Industrial Electronics

Over the Horizon: Low-cost High-Energy Battery, Spintronics Update, Graphene Transistor

28 June 2013

Every month, Electronics360 Contributing Editor Abe Michelen surveys academic and technical journals to uncover promising research that will affect the development of “over the horizon” commercial products and, in turn, impact our lives in the future.

An inexpensive high-energy battery—or the battery that should have been used in the Dreamliner

Last month, researchers at Stanford University announced the development of zinc-air batteries possessing very high energy and power density, as well as even higher catalytic activity — but were less expensive than batteries made with platinum and iridium – that could be used as primary and rechargeable batteries. These batteries require active and durable electrocatalysts in the cathode side in order to catalyze oxygen during discharge (oxygen-reduction reaction) and to produce oxygen (oxygen-evolution reaction) during discharge. This development of such a battery — whose results were published in the online version of the Nature Communication Journal – could lead to the fabrication of a low-cost alternative to the conventional high-cost lithium-ion batteries in use today.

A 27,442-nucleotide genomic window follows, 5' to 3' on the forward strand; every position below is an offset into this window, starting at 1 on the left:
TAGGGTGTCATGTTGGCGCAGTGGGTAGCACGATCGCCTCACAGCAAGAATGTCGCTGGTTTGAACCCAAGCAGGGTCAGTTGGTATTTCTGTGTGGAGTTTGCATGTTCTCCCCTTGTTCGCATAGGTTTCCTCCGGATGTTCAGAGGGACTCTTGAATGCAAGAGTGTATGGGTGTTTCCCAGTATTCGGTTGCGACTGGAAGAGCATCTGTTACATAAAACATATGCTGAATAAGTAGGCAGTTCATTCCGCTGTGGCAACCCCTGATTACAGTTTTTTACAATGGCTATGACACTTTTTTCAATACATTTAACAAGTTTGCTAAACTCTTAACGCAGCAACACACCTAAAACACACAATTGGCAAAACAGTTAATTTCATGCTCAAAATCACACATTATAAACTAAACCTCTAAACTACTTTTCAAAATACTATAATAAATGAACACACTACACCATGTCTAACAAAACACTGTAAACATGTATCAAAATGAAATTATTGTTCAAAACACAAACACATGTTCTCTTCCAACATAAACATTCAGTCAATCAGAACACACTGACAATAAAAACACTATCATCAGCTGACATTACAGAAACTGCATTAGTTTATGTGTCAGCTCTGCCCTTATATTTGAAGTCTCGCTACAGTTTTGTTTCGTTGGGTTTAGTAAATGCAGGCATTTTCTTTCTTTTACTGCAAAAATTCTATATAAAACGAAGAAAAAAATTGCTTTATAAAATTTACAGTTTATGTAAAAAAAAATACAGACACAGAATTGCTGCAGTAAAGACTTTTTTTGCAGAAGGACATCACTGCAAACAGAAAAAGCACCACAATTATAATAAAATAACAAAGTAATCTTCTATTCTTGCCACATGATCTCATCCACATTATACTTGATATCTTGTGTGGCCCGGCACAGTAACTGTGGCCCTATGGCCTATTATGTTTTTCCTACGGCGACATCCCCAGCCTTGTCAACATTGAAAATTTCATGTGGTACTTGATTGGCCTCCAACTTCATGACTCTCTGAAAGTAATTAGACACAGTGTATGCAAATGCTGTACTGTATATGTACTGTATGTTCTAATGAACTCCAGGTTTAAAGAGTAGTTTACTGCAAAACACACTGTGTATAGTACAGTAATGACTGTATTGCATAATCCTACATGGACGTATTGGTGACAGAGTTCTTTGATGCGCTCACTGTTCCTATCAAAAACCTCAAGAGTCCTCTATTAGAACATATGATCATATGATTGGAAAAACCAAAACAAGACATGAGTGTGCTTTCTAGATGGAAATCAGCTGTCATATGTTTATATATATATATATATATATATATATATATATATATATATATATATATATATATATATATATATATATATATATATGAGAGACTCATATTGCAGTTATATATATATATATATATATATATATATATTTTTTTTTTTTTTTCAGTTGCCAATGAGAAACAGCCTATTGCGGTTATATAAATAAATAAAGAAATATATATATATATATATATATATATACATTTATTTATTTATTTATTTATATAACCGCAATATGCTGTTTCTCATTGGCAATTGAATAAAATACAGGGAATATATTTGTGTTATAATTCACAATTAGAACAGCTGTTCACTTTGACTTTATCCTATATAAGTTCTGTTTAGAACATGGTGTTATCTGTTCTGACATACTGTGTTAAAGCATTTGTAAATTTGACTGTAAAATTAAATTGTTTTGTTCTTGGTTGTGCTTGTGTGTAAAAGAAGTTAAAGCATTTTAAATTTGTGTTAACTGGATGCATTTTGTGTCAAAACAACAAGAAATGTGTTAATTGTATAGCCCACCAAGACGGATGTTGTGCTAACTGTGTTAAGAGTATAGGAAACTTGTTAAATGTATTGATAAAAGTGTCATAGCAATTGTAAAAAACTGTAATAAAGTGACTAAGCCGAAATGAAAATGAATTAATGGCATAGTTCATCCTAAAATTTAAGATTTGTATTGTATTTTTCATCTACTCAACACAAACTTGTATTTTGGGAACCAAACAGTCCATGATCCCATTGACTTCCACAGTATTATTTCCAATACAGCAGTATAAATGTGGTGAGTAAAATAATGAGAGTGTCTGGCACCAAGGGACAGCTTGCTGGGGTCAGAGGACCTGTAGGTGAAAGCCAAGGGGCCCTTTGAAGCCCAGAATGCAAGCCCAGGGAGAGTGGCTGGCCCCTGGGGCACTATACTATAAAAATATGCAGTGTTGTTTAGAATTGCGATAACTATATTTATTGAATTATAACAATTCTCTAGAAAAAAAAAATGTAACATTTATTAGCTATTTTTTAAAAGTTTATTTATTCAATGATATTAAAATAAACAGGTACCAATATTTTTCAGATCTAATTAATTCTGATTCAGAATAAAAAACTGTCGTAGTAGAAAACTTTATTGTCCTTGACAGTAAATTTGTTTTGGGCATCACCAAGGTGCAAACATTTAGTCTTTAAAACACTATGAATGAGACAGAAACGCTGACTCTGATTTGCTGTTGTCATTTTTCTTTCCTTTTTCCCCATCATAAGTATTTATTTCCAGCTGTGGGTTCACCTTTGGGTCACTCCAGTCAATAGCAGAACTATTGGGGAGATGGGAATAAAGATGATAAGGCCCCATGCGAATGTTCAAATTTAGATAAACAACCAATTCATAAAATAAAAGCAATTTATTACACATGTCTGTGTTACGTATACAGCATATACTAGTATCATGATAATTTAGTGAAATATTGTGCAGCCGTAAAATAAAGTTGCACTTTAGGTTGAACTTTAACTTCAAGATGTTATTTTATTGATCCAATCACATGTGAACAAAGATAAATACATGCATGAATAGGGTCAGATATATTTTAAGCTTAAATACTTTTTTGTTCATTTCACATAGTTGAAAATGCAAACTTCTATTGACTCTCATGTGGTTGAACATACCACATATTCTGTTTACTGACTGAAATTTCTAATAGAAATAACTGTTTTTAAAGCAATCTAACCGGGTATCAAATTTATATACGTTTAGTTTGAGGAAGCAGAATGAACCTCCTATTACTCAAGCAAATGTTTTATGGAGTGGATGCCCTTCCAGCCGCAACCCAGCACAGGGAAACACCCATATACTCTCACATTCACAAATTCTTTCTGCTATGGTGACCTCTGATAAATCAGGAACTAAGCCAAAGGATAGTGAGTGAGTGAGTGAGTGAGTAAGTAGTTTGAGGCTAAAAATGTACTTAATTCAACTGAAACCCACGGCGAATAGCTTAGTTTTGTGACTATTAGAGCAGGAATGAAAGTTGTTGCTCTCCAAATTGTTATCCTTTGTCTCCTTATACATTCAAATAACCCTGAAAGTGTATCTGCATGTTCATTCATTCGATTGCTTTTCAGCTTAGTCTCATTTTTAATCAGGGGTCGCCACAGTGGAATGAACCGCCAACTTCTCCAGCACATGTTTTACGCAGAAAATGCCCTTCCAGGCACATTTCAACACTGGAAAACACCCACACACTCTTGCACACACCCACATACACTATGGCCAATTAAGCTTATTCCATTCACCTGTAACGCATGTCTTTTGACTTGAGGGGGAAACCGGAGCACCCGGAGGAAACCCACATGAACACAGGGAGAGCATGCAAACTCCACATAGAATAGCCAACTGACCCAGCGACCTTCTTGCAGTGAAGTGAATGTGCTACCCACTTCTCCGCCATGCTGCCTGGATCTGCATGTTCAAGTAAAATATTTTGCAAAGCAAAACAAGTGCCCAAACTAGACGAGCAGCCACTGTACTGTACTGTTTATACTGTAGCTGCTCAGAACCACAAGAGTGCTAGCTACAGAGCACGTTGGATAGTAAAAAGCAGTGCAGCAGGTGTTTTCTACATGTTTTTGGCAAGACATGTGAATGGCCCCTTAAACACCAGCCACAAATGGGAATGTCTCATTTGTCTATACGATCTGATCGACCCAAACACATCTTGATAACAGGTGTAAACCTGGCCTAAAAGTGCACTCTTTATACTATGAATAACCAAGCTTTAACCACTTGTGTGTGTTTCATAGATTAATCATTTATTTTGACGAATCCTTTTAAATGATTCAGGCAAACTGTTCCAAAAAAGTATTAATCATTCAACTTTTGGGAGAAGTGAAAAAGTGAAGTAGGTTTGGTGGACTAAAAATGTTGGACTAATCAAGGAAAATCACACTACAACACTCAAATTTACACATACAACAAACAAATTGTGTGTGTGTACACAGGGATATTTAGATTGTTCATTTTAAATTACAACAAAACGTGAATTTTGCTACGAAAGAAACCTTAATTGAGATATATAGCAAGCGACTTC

“There has been increasing demand for high-performance, inexpensive and safe batteries for portable electronics, electric vehicles and other energy storage applications,” confirmed Hongjie Dai, Ph.D, the lead author of the study, from the chemistry department at Stanford.

To be sure, most of the attention recently has been given to the development of lithium-ion batteries despite the limited energy that can be stored per unit-volume capability (energy density), as well as their high cost and big safety problems.